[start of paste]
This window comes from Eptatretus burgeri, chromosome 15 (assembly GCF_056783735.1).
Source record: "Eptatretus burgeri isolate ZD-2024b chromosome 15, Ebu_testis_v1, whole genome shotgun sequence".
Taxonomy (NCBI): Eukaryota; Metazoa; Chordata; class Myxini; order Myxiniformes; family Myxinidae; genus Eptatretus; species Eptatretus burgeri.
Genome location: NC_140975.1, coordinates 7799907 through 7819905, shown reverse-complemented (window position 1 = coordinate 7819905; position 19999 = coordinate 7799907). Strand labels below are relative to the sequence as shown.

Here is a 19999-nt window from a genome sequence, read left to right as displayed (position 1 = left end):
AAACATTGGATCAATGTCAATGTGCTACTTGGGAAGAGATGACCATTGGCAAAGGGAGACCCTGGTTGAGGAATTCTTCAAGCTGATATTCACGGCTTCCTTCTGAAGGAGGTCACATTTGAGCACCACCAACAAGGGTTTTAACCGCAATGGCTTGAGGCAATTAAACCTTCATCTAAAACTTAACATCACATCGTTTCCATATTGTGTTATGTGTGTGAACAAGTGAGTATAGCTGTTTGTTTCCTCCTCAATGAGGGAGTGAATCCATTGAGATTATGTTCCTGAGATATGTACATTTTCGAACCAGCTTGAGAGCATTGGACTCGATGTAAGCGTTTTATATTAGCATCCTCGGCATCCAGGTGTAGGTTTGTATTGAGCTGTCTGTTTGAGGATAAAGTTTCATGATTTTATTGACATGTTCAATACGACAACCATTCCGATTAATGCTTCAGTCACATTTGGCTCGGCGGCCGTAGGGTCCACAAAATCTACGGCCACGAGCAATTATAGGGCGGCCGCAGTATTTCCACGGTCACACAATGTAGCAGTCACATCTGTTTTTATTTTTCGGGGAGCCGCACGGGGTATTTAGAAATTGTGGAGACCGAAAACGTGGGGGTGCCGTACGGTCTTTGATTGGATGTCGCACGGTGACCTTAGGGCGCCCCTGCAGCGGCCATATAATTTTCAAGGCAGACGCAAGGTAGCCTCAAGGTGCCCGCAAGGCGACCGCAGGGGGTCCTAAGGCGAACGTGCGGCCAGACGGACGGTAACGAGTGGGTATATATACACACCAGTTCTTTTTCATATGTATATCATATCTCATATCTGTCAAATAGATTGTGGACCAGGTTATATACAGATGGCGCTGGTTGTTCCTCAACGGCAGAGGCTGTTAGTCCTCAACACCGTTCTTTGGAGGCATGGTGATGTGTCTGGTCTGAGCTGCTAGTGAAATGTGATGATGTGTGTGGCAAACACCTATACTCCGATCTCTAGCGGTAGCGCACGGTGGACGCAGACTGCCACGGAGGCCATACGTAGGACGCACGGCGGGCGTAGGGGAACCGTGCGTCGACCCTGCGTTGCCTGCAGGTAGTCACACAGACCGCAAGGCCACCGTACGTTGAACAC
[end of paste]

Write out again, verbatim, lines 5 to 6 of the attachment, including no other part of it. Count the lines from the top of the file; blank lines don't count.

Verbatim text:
Here is a 19999-nt window from a genome sequence, read left to right as displayed (position 1 = left end):
AAACATTGGATCAATGTCAATGTGCTACTTGGGAAGAGATGACCATTGGCAAAGGGAGACCCTGGTTGAGGAATTCTTCAAGCTGATATTCACGGCTTCCTTCTGAAGGAGGTCACATTTGAGCACCACCAACAAGGGTTTTAACCGCAATGGCTTGAGGCAATTAAACCTTCATCTAAAACTTAACATCACATCGTTTCCATATTGTGTTATGTGTGTGAACAAGTGAGTATAGCTGTTTGTTTCCTCCTCAATGAGGGAGTGAATCCATTGAGATTATGTTCCTGAGATATGTACATTTTCGAACCAGCTTGAGAGCATTGGACTCGATGTAAGCGTTTTATATTAGCATCCTCGGCATCCAGGTGTAGGTTTGTATTGAGCTGTCTGTTTGAGGATAAAGTTTCATGATTTTATTGACATGTTCAATACGACAACCATTCCGATTAATGCTTCAGTCACATTTGGCTCGGCGGCCGTAGGGTCCACAAAATCTACGGCCACGAGCAATTATAGGGCGGCCGCAGTATTTCCACGGTCACACAATGTAGCAGTCACATCTGTTTTTATTTTTCGGGGAGCCGCACGGGGTATTTAGAAATTGTGGAGACCGAAAACGTGGGGGTGCCGTACGGTCTTTGATTGGATGTCGCACGGTGACCTTAGGGCGCCCCTGCAGCGGCCATATAATTTTCAAGGCAGACGCAAGGTAGCCTCAAGGTGCCCGCAAGGCGACCGCAGGGGGTCCTAAGGCGAACGTGCGGCCAGACGGACGGTAACGAGTGGGTATATATACACACCAGTTCTTTTTCATATGTATATCATATCTCATATCTGTCAAATAGATTGTGGACCAGGTTATATACAGATGGCGCTGGTTGTTCCTCAACGGCAGAGGCTGTTAGTCCTCAACACCGTTCTTTGGAGGCATGGTGATGTGTCTGGTCTGAGCTGCTAGTGAAATGTGATGATGTGTGTGGCAAACACCTATACTCCGATCTCTAGCGGTAGCGCACGGTGGACGCAGACTGCCACGGAGGCCATACGTAGGACGCACGGCGGGCGTAGGGGAACCGTGCGTCGACCCTGCGTTGCCTGCAGGTAGTCACACAGACCGCAAGGCCACCGTACGTTGAACAC